Assessing the risks
A risk assessment can assist in finding out:
· where, which and how many workers (including contractors and subcontractors) are likely to be at risk of becoming fatigued
· how often fatigue is likely to occur
· the degree of harm which may result from fatigue
· whether existing control measures are effective
· what action should be taken to control the risk of fatigue
· how urgently action to control the risk needs to be taken.
When assessing risks, contributors to fatigue should not be considered in isolation. For example, job demands, hours of work and environmental conditions may all increase the risk of fatigue in the workplace. The risks of injury from fatigue may increase if workers work long daily hours in a physically or mentally demanding job. This risk of fatigue may increase when new workers begin their job and are adjusting to work demands.
It is not necessary to conduct a risk assessment in all circumstances.
Information, instruction, training and supervision
Providing information and training to workers about the factors that can contribute to fatigue and the risks associated with it will help them to not only do their job but also implement control measures to minimise the risk of fatigue in the workplace.
Training about fatigue and relevant workplace policies should be arranged so it is available to all workers on all shifts. Information and training for workers should include:
· the work health and safety responsibilities of everyone in the workplace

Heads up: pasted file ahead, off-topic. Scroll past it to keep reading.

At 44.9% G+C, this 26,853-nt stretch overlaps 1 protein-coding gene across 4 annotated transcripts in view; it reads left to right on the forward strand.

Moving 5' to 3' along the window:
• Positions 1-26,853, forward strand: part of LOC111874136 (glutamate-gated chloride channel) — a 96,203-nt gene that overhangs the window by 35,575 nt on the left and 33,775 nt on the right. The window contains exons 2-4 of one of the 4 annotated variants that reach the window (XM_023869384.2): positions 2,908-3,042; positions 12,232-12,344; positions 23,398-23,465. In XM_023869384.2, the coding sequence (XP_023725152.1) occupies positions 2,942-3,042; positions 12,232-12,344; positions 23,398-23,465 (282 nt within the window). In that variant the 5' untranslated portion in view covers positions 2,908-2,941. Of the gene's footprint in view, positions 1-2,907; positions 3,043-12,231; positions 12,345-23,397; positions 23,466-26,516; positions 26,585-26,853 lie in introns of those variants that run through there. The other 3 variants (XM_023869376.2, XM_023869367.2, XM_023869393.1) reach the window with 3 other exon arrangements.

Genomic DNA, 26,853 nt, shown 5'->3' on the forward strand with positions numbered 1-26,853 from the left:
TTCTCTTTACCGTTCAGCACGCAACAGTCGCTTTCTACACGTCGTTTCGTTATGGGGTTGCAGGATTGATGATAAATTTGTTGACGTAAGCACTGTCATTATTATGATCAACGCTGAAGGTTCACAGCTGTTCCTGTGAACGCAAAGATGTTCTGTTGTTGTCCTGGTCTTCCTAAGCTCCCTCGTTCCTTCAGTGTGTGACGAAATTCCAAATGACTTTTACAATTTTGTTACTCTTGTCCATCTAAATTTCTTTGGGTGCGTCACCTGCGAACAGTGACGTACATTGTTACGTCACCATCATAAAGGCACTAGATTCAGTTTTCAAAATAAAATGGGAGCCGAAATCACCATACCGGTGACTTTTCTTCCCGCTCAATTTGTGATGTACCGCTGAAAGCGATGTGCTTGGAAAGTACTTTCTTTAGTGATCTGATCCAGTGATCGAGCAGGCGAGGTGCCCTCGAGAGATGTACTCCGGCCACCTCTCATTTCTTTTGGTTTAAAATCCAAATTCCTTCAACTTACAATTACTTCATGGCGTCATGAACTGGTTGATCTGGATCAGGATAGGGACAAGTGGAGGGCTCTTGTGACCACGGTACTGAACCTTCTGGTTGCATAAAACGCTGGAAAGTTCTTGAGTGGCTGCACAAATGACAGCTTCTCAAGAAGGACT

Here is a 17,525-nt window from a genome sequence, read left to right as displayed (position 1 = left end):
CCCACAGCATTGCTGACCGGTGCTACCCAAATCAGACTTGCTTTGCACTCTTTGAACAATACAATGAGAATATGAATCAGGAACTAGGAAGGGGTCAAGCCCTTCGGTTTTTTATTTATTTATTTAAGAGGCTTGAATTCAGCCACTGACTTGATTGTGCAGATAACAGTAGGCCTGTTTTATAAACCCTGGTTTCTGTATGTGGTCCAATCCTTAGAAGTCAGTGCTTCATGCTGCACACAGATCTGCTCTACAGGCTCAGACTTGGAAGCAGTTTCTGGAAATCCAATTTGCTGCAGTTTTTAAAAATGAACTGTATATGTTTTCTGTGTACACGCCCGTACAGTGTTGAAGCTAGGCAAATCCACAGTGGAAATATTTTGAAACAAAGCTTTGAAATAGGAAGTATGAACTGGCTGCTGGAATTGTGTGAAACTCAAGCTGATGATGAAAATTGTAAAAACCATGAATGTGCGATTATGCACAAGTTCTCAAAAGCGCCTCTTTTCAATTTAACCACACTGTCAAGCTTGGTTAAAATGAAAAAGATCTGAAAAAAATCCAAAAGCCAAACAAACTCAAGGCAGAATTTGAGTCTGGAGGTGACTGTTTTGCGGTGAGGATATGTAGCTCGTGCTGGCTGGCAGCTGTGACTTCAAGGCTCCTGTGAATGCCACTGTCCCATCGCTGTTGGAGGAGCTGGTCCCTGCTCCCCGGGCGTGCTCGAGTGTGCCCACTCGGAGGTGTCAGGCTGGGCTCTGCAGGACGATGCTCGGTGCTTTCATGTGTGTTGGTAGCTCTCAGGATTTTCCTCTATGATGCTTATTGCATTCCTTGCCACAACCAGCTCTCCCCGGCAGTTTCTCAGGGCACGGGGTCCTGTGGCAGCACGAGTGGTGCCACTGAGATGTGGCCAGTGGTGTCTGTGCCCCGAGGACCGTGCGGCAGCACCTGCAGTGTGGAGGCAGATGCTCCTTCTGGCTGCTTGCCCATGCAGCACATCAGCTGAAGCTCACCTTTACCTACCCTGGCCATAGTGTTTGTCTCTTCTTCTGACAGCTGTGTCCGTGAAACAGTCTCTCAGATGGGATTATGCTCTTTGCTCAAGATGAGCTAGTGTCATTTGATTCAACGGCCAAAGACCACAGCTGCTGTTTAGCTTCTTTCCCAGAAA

· the factors that can contribute to fatigue and risks that may be associated with it
· symptoms of fatigue
· the body clock and how fatigue can affect it
· effective control measures for fatigue, for example work scheduling
· procedures for reporting fatigue
· effects of medication, drugs and alcohol
· nutrition, fitness and health issues relating to fatigue
· balancing work and personal demands.
MANAGERS AND SUPERVISORS
Managers and supervisors should be trained to:
· recognise fatigue
· understand how fatigue can be managed and how to implement control measures, including how to design suitable rosters and work schedules in consultation with workers,
· take appropriate action when a worker is displaying fatigue related impairment.
An appropriate level of supervision should be provided (for example a higher level of supervision for safety critical tasks), which may include monitoring work to ensure safe work practices are followed.
THIS SHORT GUIDELINES PROVIDES INFORMATION FOR PERSONS UNDERTAKING ON HOW TO MANAGE FATIGUE AT WORK